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The Senate today approved and the governor signed into law a $9.2 billion 2018 state budget bill that includes excise tax relief, along with a separate bill protecting taxpayers in case the economy sours.
The Senate vote was a reconsideration of the chamber’s vote on the bill on June 30. Today’s vote removed an amendment the Senate placed on the budget in June concerning the six-year excise tax relief plan introduced by House Speaker Nicholas A. Mattiello, ending a month-long impasse and sending the budget to the governor, who signed it moments after its passage.
Instead of the amendment, the Senate also passed a separate bill (2017-S 1011), sponsored by Senate President Dominick J. Ruggerio (D-Dist. 4, North Providence, Providence), mandating that the director of revenue file annual reports with both the Senate and the House and provide recommendations regarding the motor vehicle phaseout. The first report is due January 1, 2021. The House has committed to returning, along with the Senate, on Sept. 19 to take up that bill and others that were in the balance when the stalemate over the budget occurred.
“We have come to an agreement that allows us to move forward with the business of the state, allowing the excise tax phaseout while still providing protections that will monitor its economic feasibility for the state,” said Senate Finance Committee Chairman William J. Conley Jr. (D-Dist. 18, East Providence, Pawtucket). “While the excise tax has been the focus for several weeks, it’s important to remember that it’s just one part of the budget that does much more. In a difficult year where we faced lower-than-anticipated revenues, I’m pleased that we were able to maintain the progress we’ve made at reducing taxes while restoring no-fare bus passes for low-income elderly and disabled Rhode Islanders, and increasing funds to hospitals and nursing homes. This is a budget that bridges the shortfall without hurting those who can least afford it and without any broad-based tax hikes. It helps maintain and restore services to Rhode Islanders to the greatest extent possible with the resources we have, and I’m glad that we were able to push it over the finish line today.”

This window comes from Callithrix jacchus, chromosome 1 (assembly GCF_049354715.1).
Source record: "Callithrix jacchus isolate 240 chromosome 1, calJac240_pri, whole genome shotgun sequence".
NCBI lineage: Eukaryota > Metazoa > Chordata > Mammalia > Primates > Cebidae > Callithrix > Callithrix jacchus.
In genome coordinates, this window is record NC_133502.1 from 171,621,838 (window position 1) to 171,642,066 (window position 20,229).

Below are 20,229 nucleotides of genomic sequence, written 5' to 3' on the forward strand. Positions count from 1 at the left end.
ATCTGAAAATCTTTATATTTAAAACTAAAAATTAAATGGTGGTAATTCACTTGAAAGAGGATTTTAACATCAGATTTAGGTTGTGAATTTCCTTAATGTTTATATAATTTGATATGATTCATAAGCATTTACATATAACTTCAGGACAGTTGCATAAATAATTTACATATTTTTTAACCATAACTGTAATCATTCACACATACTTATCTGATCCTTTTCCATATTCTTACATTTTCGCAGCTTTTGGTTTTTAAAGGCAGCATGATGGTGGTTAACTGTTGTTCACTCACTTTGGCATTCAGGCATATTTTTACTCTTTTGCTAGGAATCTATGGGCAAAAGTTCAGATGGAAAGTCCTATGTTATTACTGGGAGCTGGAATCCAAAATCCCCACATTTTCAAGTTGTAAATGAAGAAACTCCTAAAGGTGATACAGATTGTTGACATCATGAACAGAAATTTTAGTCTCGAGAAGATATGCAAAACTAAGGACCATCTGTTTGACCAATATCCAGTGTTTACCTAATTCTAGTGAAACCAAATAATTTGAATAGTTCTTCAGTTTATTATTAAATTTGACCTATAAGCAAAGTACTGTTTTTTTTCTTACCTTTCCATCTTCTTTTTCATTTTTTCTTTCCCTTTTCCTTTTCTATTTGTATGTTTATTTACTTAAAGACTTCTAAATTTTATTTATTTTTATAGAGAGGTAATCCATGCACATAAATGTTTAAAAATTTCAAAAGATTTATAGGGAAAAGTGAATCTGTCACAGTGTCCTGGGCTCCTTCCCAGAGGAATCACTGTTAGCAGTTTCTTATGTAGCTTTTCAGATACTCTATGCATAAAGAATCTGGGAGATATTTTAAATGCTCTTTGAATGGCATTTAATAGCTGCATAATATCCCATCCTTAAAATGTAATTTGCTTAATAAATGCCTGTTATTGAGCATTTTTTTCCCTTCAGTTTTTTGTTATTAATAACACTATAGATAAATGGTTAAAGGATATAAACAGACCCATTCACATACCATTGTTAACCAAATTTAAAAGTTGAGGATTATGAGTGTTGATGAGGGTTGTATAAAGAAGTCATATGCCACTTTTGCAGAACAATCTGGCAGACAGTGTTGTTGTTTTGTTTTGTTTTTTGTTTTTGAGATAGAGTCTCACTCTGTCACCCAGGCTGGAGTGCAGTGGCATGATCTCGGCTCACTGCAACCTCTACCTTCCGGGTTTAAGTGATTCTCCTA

The bill (2017-H 5175Aaa), which passed the Senate 30-5 today and passed the House June 22 on a 64-11 vote, eliminates the $134 million shortfall that opened up in May, raises the minimum wage, restores no-fare bus passes for low-income elderly and disabled people, includes a pilot program to provide two years of free tuition at CCRI and once again does not include any broad-based tax increases.
The plan includes a 90-cent increase in the minimum wage over two years, raising the wage to $10.10 on Jan. 1, 2018, and to $10.50 on Jan. 1, 2019. If enacted, it would make 2019 the sixth year out of seven that that the Assembly raised the minimum wage.
The excise tax relief plan included in the budget begins eliminating the car tax by reducing the taxable portion of a car’s retail value from 100 percent to 95 percent and increasing the minimum exemption from $500 to $1,000, and capping the rate at $60 in 2018. It also stops taxing cars that are 15 years or older immediately. It continues reducing the taxable value and maximum rates and raising the minimum exemptions through 2023, with the tax completely eliminated in 2024. The budget fully reimburses cities and towns for the lost revenue, a cost of $26 million in 2018.